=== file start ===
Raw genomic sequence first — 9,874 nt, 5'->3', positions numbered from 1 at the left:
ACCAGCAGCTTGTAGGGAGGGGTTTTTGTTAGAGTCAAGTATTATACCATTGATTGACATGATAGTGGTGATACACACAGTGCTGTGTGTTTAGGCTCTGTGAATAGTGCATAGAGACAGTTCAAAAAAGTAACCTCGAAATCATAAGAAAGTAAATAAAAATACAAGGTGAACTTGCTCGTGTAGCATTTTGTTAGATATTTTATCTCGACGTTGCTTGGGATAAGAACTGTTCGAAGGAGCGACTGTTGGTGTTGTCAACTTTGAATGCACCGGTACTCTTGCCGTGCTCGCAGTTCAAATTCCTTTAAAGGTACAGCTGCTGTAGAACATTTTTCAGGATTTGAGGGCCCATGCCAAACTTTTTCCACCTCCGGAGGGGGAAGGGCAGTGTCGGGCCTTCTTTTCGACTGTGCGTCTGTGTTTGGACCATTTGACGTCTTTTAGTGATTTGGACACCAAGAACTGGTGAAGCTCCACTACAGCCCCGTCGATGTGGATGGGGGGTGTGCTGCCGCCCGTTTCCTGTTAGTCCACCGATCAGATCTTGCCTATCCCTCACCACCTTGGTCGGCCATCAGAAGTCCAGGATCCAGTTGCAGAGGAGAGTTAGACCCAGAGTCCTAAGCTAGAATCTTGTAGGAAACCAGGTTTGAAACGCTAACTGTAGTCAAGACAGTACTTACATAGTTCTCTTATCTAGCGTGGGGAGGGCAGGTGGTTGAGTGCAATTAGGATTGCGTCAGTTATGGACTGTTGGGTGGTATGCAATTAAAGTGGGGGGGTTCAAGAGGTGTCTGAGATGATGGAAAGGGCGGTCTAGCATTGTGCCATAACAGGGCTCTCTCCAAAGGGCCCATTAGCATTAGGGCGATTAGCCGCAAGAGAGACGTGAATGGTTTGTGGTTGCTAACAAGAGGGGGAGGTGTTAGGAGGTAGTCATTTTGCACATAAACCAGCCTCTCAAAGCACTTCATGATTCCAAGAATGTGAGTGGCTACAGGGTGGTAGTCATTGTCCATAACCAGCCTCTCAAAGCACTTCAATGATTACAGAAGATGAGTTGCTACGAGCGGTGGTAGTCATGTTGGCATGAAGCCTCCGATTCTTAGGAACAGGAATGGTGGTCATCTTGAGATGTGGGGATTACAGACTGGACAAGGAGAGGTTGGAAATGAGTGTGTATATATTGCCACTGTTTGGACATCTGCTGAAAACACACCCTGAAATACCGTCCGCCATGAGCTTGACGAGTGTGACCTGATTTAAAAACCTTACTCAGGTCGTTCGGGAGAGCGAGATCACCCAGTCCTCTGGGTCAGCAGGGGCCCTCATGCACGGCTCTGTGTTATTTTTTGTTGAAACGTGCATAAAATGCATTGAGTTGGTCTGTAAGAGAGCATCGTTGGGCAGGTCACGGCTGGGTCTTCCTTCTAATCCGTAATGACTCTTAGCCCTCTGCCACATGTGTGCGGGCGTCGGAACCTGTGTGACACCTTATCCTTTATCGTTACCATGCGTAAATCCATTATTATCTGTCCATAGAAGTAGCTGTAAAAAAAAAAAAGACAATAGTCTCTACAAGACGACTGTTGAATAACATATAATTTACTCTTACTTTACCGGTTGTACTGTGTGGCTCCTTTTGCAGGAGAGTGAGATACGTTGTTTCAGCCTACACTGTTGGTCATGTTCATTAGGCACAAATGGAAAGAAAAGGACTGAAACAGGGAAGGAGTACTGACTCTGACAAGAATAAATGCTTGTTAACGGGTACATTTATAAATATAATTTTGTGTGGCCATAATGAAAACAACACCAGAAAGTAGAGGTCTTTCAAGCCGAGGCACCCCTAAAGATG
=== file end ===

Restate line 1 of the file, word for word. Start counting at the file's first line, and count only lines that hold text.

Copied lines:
Raw genomic sequence first — 9,874 nt, 5'->3', positions numbered from 1 at the left: